Essays on Technology and Culture

Joining the Apple Music Dogpile

There’s been a lot of complaints about Apple Music from the technorati: a confusing UI, flaky search, unreliability, and general confusion abound. Plus the actual bugs. Though, none has been quite as damning and harsh as Jim Dalrymple’s recent, rage-filled, piece on The Loop

As if all of that wasn’t enough, Apple Music gave me one more kick in the head. Over the weekend, I turned off Apple Music and it took large chunks of my purchased music with it. Sadly, many of the songs were added from CDs years ago that I no longer have access to. Looking at my old iTunes Match library, before Apple Music, I’m missing about 4,700 songs. At this point, I just don’t care anymore, I just want Apple Music off my devices.


Normally, I try not to join a dogpile when it’s going around the tech blogs. I figure I have bigger issues to focus on. This is an exception.

I’ve been using Apple Music since day one, and I’ve largely adapted to its UI quirks. As a streaming service—and only as a streaming service—it’s quite good. The human curated playlists are great, Beats 1… well, it has a show with St. Vincent making mixtapes for fans, so that’s cool. I’ve used it with some regularity to change up my listening habits. But the streaming service alone isn’t worth $9.99 a month to me. What is worth it is having my entire music library, both the stuff I bought on iTunes, the stuff I bought on CD and vinyl, and stuff that, er, fell off the back of a truck, everywhere. Apple Music promised me that with iCloud Music Library. And iCloud Music Library is a turd.

I actually can’t use iCloud Music Library with my iTunes library. I have 31,815 songs in iTunes right now, the end result of spending more than half my life acquiring music. The limit, at least for now, is 25,000 songs. So, in a fit of exuberance, I took a knife to my iTunes library, excising almost 7,000 songs so I could try iCloud Music Library. The result was a car crash, with mis-matched songs, screwed up metadata and album artwork, and several days of frustration as I restored 200GB of music from backups. All I can say is that Serenity Caldwell is my hero for posting how to reset one’s iCloud Music Library.

There seems to be a common theme among the iCloud Music Library horror stories: people with large collections of music, with meticulous tagging that doesn’t conform to the iTunes Store, and a lot of live recordings, remastered versions, remixes, or duplicate song titles in their library. I am very meticulous about my metadata in iTunes, and meticulous in a way that Apple themselves are not. I hate having crap like “(Deluxe Edition)” on my albums, unless I’ve kept the non-Deluxe edition around for some reason. If I have a live album, I don’t need “(Live)” appended to every song title. I know it’s live—it usually says so in the album title!

Whatever Apple is using to identify the songs that exist in their library to match, it’s naïve as hell, and will match whatever is the first likely thing. If your song is on a greatest hits album, it’ll match the greatest hits track. Got a live recording that’s missing “(Live)” in the song title? Here’s a studio version for you. Hell, my friend Andrew Marvin from Crush On Radio reported that iCloud Music Library replaced some of his studio Primus songs with live versions! How does that happen?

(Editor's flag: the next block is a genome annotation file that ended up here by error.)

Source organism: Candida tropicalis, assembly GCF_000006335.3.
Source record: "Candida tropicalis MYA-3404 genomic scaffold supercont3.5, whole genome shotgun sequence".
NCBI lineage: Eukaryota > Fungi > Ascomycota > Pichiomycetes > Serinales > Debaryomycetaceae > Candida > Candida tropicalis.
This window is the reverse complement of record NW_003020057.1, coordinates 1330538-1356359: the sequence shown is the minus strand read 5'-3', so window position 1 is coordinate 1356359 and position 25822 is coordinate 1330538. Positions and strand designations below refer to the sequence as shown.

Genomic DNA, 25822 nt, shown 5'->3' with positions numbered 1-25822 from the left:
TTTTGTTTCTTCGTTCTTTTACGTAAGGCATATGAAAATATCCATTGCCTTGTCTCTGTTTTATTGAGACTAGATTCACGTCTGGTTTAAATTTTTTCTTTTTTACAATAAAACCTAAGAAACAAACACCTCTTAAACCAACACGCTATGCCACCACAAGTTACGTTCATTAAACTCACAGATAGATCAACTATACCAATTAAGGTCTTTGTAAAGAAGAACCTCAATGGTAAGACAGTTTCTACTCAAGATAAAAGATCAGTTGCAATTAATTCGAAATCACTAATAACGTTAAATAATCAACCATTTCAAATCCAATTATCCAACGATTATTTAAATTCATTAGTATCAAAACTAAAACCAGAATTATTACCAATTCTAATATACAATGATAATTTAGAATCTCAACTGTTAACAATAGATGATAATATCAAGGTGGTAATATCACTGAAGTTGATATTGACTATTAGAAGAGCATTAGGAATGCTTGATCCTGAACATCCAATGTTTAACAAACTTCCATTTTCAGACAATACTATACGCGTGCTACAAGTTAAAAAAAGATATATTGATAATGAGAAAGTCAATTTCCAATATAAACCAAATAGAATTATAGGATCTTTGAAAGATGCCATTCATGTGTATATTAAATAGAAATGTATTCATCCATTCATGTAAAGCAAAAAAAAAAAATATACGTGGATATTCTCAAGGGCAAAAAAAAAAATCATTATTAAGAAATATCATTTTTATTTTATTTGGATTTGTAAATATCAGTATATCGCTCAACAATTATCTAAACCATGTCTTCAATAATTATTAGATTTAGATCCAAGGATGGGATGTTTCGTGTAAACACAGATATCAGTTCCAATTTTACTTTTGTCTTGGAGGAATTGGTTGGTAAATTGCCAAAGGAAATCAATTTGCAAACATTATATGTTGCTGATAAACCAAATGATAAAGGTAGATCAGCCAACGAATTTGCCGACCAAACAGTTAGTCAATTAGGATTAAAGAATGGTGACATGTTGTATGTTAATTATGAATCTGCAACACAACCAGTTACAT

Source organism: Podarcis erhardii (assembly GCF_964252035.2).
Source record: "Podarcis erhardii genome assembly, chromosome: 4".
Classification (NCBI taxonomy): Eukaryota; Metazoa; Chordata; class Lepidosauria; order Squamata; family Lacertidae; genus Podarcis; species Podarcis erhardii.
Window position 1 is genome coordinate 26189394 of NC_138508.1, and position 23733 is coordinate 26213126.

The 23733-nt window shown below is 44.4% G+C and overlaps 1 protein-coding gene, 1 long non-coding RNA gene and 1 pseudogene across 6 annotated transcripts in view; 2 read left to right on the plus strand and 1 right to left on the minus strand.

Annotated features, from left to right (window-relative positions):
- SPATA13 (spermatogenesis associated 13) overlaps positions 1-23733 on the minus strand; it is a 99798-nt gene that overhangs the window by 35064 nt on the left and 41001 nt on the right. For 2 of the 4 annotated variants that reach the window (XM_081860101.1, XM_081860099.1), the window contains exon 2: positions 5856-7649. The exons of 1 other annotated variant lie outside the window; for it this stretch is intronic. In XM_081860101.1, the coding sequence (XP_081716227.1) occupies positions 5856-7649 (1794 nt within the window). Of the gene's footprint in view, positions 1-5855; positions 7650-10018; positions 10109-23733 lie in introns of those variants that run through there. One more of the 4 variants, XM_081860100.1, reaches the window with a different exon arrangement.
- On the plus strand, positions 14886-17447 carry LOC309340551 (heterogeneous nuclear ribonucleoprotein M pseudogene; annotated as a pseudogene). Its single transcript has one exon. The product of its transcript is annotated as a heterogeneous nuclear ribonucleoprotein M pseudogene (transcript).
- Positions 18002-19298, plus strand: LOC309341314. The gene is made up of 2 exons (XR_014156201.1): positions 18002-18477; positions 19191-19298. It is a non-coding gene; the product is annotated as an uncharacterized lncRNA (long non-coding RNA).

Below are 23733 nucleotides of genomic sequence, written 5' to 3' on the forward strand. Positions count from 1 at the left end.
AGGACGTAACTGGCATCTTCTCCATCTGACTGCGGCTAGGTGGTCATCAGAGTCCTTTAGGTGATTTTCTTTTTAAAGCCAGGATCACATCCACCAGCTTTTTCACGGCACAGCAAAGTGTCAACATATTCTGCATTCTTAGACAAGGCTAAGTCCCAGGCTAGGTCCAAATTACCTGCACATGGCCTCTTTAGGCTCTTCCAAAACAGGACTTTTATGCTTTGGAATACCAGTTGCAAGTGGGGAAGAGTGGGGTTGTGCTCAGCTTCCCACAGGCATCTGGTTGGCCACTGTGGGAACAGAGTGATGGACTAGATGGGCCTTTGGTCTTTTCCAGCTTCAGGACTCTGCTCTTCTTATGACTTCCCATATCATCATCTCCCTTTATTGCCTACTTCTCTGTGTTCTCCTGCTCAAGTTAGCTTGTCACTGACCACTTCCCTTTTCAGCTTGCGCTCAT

It’s possible that Jim, Andrew, and myself are just edge cases. We’re crazy music fans with gigantic libraries, custom metadata, live recordings, and other stuff in our library that throws the matching algorithm for a loop. The problem is, the crazy music fans are the ones who are most likely to throw a shit-fit when something goes wrong. And here we are. Something’s gotta happen, even if it’s just a way to tell Apple “HEY! YOU MATCHED THE WRONG SONG. UPLOAD THIS, INSTEAD.”

At the start of the new year, I resolved to reduce the points of failure in my technological life, and iTunes came up:

[T]he reality of iTunes Match in execution, at least from what I’ve heard from people who try to use, leaves me quite content with having to plug in my iPhone, and manually manage the music I carry with me. There’s less chance of failure with locally stored music, instead of relying on the cloud. I don’t have to worry about having Wi-Fi, or a cell signal, or if the servers are behaving. The minor inconvenience of plugging into my computer is more than made up in reliable access to music.

So, I’ve divorced myself from iCloud Music Library, and unless this crap gets resolved by the time iOS 9 drops, I’m not likely to pony up $9.99 a month for the privilege of human-curated playlists and a streaming radio station I don’t care about. What sucks so much is that iCloud Music Library should be the feature that sets Apple Music apart from all the other streaming options. Until they fix it, Apple Music might be doomed to be an also-ran in the streaming space. Considering how skeptical I’ve been of paying for music you can’t keep, I think I’m going to be just fine when my trial ends. And that’s only a problem for Apple.